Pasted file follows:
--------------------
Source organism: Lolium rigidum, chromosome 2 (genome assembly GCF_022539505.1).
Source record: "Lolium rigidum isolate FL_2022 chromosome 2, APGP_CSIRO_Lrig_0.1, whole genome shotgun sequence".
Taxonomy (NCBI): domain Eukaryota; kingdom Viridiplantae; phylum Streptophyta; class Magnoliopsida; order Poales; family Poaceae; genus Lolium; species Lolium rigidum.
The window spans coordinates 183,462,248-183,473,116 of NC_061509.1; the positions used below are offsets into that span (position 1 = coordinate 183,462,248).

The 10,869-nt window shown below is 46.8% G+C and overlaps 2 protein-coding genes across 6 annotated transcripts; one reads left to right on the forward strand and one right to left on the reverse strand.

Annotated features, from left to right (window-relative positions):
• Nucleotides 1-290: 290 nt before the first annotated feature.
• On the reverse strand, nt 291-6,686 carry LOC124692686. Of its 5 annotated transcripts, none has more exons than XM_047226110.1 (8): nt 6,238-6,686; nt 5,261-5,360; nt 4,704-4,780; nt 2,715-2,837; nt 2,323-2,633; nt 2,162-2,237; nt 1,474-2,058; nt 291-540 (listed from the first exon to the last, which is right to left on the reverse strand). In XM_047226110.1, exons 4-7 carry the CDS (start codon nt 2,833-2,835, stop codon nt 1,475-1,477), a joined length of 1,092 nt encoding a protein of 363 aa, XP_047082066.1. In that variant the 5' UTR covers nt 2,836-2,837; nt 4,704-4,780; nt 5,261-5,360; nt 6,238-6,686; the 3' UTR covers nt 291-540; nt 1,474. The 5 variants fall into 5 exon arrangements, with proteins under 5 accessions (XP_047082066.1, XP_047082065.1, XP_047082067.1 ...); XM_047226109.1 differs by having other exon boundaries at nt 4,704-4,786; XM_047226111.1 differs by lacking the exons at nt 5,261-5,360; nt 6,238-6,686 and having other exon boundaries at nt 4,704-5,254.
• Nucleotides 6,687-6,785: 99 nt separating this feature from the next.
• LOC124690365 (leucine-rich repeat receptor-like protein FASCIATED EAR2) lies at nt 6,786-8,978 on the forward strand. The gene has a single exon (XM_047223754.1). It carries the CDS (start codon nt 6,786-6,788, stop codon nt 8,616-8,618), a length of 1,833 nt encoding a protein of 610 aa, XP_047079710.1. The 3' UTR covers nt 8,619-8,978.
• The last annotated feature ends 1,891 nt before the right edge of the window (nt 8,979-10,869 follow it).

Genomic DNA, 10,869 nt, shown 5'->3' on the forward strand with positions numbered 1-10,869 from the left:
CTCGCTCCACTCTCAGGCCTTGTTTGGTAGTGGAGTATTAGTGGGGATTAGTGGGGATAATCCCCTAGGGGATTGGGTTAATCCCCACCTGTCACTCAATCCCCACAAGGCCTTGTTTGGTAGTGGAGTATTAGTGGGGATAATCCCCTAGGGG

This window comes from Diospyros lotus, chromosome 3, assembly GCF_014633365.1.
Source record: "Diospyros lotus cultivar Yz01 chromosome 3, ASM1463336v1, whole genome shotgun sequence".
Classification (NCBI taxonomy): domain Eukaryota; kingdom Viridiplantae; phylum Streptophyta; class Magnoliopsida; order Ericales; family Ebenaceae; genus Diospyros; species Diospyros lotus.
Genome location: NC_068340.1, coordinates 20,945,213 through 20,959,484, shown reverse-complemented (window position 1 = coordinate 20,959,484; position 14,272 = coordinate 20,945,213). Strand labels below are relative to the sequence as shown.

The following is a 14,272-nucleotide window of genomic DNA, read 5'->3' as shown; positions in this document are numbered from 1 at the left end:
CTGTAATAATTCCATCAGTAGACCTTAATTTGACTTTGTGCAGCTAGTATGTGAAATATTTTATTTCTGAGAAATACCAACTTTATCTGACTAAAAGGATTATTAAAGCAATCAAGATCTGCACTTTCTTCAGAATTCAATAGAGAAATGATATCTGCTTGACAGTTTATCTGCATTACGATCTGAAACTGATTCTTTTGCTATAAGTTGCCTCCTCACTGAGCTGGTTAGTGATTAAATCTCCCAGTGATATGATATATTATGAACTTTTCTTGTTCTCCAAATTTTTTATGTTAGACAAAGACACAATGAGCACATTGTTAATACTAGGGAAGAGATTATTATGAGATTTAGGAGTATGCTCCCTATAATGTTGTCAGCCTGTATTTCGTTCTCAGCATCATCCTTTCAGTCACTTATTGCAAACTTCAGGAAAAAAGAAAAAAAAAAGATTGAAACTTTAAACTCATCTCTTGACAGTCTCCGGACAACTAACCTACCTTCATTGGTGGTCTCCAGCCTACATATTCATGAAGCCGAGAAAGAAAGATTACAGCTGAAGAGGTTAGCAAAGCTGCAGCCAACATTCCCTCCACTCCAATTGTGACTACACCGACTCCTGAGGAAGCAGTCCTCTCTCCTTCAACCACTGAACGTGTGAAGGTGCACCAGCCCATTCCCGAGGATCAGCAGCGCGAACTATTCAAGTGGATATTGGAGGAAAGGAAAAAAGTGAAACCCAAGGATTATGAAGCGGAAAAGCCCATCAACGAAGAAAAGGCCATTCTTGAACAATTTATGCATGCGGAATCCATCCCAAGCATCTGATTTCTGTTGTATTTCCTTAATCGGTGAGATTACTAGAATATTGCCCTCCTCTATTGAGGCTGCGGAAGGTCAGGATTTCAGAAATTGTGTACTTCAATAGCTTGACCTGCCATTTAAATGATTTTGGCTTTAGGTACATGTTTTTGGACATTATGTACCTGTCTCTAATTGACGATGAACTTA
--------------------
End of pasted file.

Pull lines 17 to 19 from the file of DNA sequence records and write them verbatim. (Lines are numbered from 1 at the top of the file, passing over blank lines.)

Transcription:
Genome location: NC_068340.1, coordinates 20,945,213 through 20,959,484, shown reverse-complemented (window position 1 = coordinate 20,959,484; position 14,272 = coordinate 20,945,213). Strand labels below are relative to the sequence as shown.

The following is a 14,272-nucleotide window of genomic DNA, read 5'->3' as shown; positions in this document are numbered from 1 at the left end:
CTGTAATAATTCCATCAGTAGACCTTAATTTGACTTTGTGCAGCTAGTATGTGAAATATTTTATTTCTGAGAAATACCAACTTTATCTGACTAAAAGGATTATTAAAGCAATCAAGATCTGCACTTTCTTCAGAATTCAATAGAGAAATGATATCTGCTTGACAGTTTATCTGCATTACGATCTGAAACTGATTCTTTTGCTATAAGTTGCCTCCTCACTGAGCTGGTTAGTGATTAAATCTCCCAGTGATATGATATATTATGAACTTTTCTTGTTCTCCAAATTTTTTATGTTAGACAAAGACACAATGAGCACATTGTTAATACTAGGGAAGAGATTATTATGAGATTTAGGAGTATGCTCCCTATAATGTTGTCAGCCTGTATTTCGTTCTCAGCATCATCCTTTCAGTCACTTATTGCAAACTTCAGGAAAAAAGAAAAAAAAAAGATTGAAACTTTAAACTCATCTCTTGACAGTCTCCGGACAACTAACCTACCTTCATTGGTGGTCTCCAGCCTACATATTCATGAAGCCGAGAAAGAAAGATTACAGCTGAAGAGGTTAGCAAAGCTGCAGCCAACATTCCCTCCACTCCAATTGTGACTACACCGACTCCTGAGGAAGCAGTCCTCTCTCCTTCAACCACTGAACGTGTGAAGGTGCACCAGCCCATTCCCGAGGATCAGCAGCGCGAACTATTCAAGTGGATATTGGAGGAAAGGAAAAAAGTGAAACCCAAGGATTATGAAGCGGAAAAGCCCATCAACGAAGAAAAGGCCATTCTTGAACAATTTATGCATGCGGAATCCATCCCAAGCATCTGATTTCTGTTGTATTTCCTTAATCGGTGAGATTACTAGAATATTGCCCTCCTCTATTGAGGCTGCGGAAGGTCAGGATTTCAGAAATTGTGTACTTCAATAGCTTGACCTGCCATTTAAATGATTTTGGCTTTAGGTACATGTTTTTGGACATTATGTACCTGTCTCTAATTGACGATGAACTTA